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Co-founded in 1978 by Chris Cutler, London-based ReR Megacorp remains a musician-led independent label after almost 40 years. Blithely disregarding market wisdom, it continues to release titles across a wide spectrum of genres.
ReR is home to cult bands This Heat, Henry Cow, Faust, Art Bears, The Necks...
Miss Autopsy is an acquired taste. And Steve Beyerink, the Iowa-born/Chicago based member of the band – is a unique acquired taste. A sound culled from acoustic and electric guitars, stripped down drum beats, tense Americana blues vocals and lyrical content that runs the gamut of social isolation, broken hearts, depression and innocence lost. The Hill is his third release and it is beautifully captured and sculpted by the return of the Grammy nominated producer/engineer/mixer John Congleton (Explosions In The Sky, Polyphonic Spree, 90 Day Men). This time around Beyerink is also accompanied by The Paper Chase’s Jason Garner on drums.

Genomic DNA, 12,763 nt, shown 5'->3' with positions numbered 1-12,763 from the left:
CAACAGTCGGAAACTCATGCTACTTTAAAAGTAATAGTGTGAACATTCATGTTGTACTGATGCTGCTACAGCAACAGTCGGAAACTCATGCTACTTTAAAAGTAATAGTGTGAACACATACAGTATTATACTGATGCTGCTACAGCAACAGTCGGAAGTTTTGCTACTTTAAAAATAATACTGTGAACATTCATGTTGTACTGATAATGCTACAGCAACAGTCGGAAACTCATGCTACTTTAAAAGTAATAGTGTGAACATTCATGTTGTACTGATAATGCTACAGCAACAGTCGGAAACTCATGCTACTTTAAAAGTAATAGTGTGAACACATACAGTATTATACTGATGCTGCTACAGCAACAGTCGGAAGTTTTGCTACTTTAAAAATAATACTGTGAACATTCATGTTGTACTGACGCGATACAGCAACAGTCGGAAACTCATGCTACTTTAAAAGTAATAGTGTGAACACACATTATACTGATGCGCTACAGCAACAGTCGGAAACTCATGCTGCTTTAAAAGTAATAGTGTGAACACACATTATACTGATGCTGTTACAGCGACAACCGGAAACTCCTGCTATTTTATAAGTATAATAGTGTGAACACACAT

Beyerink says writing songs is therapeutic. "I like darker things," he says. "Lyrically, I'm more inspired by writers like Dostoevsky, Hermann Hesse and William S. Burroughs for their grasp of the darker sides of the human experience than any songwriter I can think of. I wouldn't write about things I couldn't relate to in some way.” Beyerink has honed his songwriting skills over the course of the last several years, through the process of writing and recording 2003’s “Ruhr” and 2005’s Sweet Killers as well as sporadic live performances throughout the Midwest. The songs on The Hill are tighter, sharper and more defined than his past work. The songs have impact and an unforgettable affect despite their subtle and down-played delivery. "With the first album I recorded, if 100 people were to hear it, 95 would turn it off within the first 10 seconds, and I get a certain satisfaction out of that," Beyerink says. "But I also want to make records that make the hair on the listeners' arms stand up and change how they listen to music. Certain records by Bonnie 'Prince' Billy, Joy Division, Radiohead and others have done that for me. I don't want my music to sound like theirs, but I do want it to have the same effect." "I can't change people's perceptions of my music," he says. "But I'm probably always going to write songs."